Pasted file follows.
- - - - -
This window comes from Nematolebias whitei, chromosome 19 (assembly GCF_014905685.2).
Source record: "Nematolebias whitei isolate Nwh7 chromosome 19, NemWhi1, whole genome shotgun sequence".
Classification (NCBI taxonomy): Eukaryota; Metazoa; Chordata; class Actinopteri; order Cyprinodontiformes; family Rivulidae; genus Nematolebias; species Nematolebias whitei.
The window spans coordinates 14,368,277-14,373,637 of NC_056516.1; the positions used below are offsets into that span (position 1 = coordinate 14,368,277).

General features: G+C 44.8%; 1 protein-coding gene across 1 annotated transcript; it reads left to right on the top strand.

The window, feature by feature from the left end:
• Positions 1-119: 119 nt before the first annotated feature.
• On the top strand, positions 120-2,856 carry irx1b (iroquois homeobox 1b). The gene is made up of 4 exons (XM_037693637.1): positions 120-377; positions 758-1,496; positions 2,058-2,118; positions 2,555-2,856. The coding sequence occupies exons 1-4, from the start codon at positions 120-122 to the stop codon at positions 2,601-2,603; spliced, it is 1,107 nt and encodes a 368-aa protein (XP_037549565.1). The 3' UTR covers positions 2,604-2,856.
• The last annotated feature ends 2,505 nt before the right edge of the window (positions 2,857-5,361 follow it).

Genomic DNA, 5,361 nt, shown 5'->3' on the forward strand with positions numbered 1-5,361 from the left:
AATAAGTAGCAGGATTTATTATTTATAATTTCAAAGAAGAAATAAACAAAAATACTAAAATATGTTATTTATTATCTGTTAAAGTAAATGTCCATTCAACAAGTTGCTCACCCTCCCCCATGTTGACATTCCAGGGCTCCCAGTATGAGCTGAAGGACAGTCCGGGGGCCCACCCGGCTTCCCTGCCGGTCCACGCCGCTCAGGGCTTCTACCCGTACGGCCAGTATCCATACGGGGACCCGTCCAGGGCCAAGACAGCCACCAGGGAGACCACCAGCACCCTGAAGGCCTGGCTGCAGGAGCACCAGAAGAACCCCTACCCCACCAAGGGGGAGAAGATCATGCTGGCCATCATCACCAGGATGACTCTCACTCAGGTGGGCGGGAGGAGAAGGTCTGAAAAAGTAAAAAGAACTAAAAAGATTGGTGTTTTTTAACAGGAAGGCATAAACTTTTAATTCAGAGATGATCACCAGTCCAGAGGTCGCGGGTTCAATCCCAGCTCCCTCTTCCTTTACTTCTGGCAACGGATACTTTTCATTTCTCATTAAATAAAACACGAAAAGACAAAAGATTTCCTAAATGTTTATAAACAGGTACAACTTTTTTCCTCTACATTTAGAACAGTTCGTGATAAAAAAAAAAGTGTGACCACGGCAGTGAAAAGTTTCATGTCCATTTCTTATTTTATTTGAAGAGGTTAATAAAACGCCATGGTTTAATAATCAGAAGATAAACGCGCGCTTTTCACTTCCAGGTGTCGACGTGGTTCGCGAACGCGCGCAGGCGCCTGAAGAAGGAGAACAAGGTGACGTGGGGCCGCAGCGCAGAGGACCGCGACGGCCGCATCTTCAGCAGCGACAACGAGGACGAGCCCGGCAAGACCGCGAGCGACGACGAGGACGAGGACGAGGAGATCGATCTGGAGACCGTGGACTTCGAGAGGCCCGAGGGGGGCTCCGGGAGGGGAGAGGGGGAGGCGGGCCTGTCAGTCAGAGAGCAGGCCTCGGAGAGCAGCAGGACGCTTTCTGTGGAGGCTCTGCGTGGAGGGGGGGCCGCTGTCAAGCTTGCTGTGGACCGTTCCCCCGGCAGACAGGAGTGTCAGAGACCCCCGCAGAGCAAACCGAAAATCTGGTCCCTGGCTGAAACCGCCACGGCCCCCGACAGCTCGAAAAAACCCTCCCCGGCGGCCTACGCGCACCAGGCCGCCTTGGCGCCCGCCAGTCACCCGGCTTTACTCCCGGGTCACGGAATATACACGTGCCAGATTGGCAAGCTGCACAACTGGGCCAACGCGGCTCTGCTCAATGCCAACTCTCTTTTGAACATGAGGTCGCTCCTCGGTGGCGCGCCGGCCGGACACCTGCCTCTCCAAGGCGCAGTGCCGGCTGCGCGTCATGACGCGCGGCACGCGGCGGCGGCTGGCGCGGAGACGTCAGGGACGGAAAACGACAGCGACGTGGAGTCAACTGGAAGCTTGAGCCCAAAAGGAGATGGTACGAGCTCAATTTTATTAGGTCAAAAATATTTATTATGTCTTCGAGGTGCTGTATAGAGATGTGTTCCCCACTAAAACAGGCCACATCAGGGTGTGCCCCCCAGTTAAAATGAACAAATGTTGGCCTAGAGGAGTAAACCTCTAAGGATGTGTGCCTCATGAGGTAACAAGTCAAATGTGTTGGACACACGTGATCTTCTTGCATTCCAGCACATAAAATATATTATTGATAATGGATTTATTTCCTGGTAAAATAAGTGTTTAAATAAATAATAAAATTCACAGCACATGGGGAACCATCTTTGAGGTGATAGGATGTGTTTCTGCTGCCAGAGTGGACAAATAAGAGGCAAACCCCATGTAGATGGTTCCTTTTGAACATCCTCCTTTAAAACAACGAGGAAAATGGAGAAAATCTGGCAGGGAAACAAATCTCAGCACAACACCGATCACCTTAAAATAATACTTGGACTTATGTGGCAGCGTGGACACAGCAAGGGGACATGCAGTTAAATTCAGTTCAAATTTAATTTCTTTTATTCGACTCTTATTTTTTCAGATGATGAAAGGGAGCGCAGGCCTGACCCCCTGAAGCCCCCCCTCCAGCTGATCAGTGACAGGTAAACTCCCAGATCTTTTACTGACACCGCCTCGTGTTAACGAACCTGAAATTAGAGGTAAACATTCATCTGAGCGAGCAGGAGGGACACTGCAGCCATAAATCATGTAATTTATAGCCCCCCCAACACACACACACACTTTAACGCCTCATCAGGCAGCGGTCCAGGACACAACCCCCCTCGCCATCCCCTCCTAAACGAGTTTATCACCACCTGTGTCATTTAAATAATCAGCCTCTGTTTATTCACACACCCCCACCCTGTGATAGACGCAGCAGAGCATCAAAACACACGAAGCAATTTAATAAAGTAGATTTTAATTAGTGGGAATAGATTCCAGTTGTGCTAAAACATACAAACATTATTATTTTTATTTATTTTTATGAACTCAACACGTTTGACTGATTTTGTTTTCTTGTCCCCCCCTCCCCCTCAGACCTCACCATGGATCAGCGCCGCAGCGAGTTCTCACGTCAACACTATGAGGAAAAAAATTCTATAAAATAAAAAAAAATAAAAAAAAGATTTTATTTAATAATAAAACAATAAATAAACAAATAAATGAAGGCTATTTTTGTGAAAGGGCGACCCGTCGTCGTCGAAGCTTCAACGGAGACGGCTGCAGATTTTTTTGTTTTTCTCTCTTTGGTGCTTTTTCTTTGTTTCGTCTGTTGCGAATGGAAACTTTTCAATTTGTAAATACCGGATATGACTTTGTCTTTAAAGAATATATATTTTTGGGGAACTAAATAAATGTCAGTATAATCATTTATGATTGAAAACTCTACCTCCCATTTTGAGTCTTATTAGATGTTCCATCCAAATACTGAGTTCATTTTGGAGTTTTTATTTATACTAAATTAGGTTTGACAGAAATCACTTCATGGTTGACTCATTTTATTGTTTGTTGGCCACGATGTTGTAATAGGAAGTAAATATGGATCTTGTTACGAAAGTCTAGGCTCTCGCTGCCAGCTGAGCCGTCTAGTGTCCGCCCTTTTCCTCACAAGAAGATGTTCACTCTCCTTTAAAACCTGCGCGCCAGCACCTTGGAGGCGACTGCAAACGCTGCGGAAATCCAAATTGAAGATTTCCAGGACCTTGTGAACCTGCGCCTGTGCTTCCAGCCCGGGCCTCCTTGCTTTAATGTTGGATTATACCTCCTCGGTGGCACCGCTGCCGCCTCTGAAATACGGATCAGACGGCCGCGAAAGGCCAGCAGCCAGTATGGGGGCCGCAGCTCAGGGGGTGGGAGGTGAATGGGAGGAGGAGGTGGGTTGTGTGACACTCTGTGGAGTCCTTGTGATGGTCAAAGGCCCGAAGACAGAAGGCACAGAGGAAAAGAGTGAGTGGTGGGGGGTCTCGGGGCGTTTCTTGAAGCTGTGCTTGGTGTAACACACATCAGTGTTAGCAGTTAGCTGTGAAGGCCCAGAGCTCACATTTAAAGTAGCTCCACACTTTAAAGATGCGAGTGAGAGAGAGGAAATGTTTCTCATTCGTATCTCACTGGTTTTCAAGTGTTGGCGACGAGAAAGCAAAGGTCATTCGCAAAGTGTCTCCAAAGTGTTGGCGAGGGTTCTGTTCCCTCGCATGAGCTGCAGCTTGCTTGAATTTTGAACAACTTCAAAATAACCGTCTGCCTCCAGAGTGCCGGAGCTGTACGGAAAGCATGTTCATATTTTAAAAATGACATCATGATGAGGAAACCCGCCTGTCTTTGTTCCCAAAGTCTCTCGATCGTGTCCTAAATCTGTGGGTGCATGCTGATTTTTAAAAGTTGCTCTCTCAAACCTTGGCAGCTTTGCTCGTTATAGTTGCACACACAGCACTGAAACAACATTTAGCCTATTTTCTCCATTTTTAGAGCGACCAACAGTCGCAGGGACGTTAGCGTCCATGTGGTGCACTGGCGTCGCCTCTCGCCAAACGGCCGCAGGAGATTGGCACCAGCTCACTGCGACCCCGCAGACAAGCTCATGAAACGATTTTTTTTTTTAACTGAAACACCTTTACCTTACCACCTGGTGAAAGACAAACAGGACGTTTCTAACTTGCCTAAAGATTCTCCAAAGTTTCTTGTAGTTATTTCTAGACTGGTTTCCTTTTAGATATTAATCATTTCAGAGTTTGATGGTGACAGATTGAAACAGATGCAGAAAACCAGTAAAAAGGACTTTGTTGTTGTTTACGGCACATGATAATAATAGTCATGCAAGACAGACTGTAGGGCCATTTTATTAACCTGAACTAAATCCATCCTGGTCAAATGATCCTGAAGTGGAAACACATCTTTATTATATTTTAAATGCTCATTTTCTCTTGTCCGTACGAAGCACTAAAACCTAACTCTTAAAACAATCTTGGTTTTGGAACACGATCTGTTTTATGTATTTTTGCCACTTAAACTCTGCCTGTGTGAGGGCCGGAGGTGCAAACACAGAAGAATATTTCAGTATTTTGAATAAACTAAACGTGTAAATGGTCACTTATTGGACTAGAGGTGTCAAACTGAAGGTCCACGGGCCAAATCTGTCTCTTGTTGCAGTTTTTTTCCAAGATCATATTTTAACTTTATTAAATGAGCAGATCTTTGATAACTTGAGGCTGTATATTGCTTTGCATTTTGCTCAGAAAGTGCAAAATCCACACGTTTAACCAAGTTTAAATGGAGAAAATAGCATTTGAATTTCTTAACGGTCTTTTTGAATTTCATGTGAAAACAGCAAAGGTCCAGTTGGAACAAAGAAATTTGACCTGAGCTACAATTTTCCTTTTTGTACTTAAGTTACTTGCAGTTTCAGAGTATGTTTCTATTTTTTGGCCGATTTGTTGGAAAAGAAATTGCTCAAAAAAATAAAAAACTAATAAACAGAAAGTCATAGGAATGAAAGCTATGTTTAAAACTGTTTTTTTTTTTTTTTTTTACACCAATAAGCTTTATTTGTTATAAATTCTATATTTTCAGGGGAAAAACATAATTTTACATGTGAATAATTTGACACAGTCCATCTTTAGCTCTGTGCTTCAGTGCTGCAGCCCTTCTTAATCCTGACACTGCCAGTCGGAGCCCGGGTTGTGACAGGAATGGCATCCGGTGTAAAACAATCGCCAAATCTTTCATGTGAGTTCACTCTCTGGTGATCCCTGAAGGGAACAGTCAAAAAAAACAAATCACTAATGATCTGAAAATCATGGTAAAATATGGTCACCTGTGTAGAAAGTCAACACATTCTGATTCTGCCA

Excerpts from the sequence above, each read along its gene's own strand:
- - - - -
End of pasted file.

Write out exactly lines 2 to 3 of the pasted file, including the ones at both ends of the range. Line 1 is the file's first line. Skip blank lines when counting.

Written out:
Source record: "Nematolebias whitei isolate Nwh7 chromosome 19, NemWhi1, whole genome shotgun sequence".
Classification (NCBI taxonomy): Eukaryota; Metazoa; Chordata; class Actinopteri; order Cyprinodontiformes; family Rivulidae; genus Nematolebias; species Nematolebias whitei.